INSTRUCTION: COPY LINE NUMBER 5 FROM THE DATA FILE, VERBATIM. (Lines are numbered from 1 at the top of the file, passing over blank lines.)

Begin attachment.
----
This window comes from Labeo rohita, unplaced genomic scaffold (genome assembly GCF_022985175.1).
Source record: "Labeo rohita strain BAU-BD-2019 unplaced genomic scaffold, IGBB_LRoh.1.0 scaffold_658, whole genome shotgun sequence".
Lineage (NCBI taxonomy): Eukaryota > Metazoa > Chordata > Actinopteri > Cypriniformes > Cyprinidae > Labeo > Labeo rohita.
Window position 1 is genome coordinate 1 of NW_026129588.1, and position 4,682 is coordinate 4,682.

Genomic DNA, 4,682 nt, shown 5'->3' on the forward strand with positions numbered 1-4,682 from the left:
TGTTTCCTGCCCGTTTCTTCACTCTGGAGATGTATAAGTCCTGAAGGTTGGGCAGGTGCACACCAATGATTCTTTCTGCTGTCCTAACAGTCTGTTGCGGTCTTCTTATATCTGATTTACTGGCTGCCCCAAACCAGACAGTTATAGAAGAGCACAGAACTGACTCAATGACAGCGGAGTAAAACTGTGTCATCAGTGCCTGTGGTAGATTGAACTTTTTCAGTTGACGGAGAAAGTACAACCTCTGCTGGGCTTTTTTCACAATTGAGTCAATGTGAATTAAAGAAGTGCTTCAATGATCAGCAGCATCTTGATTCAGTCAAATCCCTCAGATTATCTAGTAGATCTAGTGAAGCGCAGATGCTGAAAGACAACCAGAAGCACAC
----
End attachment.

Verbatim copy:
Genomic DNA, 4,682 nt, shown 5'->3' on the forward strand with positions numbered 1-4,682 from the left: